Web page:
NFT.NYC Recap: Bored Apes and Doodles and Snoop Dogg, Oh My!

The fourth annual NFT.NYC conference gathered thousands of Web3 and crypto enthusiasts in New York City last week

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ApeFest at NFT.NYC 2022 | Photo: Ornella Hernandez

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key takeaways

  • The top 10 collections went up by about 25% over the last week during New York’s premiere NFT summit
  • The future of the Open Metaverse and crypto-based gaming were topics of discussion

From Snoop Dogg impersonators walking around Times Square to staged anti-NFT protests, the NFT.NYC conference was designed to market Web3 brands and convene as many people as possible in the Big Apple. 

Members from top-tier communities such as Bored Ape Yacht Club and Doodles showed up in full force to one of the largest NFT (non-fungible token) events. 

Bored Ape Yacht Club (BAYC) hosted the members-only ApeFest jamboree at Pier 17 with appearances from comedian Amy Schumer and performances from rappers Eminem and Snoop Dogg, who also premiered a music video featuring their BAYC avatars.

The founders of BAYC-creator Yuga Labs on Friday published a letter on Medium in response to the backlash from a recent investigative video on YouTube called the Bored Ape Nazi Club that made conspiracy claims and accused the team of having cult associations.

Doodles further permeated pop culture with a real-life setup of the Doodles world and a number of announcements, including Doodles 2, an upcoming collection of animated profile picture NFTs. Pharrel Williams was also announced as the company’s new chief brand officer. The Doodles Dooplicator project, which was airdropped to holders in May, became the most traded project on OpenSea during the 48 hours following the news.

Title sponsors for NFT.NYC 2022 included blockchain network Polygon and crypto payments provider MoonPay, which debuted its own NFT minting service called HyperMint.

Throughout the event, Blockworks interviewed developers, collectors, founders and analysts. Here are some of the notable themes from the week.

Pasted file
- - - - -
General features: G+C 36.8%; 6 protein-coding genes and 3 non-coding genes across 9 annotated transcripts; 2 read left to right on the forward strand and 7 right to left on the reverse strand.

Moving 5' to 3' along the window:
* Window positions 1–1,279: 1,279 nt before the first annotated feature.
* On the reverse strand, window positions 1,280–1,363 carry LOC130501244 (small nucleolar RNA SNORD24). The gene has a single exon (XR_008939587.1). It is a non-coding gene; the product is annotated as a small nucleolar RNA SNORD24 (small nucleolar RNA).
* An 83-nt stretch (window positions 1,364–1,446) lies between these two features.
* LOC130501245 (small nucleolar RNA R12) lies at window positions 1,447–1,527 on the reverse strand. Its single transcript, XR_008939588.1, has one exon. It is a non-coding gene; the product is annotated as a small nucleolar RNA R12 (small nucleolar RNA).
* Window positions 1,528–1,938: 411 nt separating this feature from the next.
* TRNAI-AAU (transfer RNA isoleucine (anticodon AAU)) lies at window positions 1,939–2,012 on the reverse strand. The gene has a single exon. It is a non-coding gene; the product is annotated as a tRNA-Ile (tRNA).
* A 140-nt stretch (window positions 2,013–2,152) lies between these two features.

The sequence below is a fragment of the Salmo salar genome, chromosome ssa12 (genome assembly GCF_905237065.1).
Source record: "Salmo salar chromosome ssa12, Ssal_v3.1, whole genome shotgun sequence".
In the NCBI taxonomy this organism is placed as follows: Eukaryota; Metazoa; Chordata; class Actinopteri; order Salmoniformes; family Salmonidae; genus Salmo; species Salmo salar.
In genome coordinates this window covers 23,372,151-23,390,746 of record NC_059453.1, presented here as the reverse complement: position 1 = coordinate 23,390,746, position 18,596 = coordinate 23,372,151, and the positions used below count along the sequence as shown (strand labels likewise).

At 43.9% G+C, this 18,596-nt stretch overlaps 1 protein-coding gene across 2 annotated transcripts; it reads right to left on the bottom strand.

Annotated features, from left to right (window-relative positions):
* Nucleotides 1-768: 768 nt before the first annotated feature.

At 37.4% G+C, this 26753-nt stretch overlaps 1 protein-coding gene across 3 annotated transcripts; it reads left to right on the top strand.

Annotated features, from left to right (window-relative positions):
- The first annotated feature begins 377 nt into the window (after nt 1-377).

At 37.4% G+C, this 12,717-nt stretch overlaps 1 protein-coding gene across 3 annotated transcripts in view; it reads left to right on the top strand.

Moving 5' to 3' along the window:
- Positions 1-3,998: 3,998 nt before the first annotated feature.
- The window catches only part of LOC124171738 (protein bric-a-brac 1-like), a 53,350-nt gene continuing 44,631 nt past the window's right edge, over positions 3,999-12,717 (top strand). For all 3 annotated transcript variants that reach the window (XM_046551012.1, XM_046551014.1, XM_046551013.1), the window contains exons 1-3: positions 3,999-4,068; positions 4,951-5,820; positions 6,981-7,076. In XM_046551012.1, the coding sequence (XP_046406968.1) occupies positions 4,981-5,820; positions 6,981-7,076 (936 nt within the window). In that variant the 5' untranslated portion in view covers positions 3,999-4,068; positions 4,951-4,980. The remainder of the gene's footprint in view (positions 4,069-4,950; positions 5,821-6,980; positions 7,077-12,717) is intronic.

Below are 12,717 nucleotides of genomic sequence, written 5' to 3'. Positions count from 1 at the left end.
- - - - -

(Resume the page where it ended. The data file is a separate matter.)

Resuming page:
The promise of an Open Metaverse 

Various companies are working to make the metaverse a reality, specifically a 3D interoperable open metaverse — this means bridging virtual worlds that serve as gamified social networks, and merging our physical and digital identities.

“The future we are fighting for involves breaking virtual walls and connecting the world,” said Timmu Toke, the chief executive officer of Ready Player Me, a platform that creates metaverse-ready avatars with a selfie that are compatible across apps and games. 

Interoperability in the metaverse is comparable to an open free trade market “that isn’t controlled by anyone,” Toke said. And an open system is simply “better business.”

Avatars are the most important element to an open and scalable metaverse, according to Toke, and interoperable avatars will generate more sales of digital assets “because people will place more value on avatars that can be used everywhere, not just in one game.”  

When it comes to digital identity, Danny Greene, the general manager of the MeebitsDAO, believes that identity is “not monolithic,” but rather fluid. “Expressing ourselves in the metaverse is distinctly different from the experience [in real life] where ingrained prejudices have a direct impact on how one is perceived,” he said.

“The avatar you choose, the wearables that you wear, the spaces you occupy are a signal about what is important to you, what you stand for,” Greene added.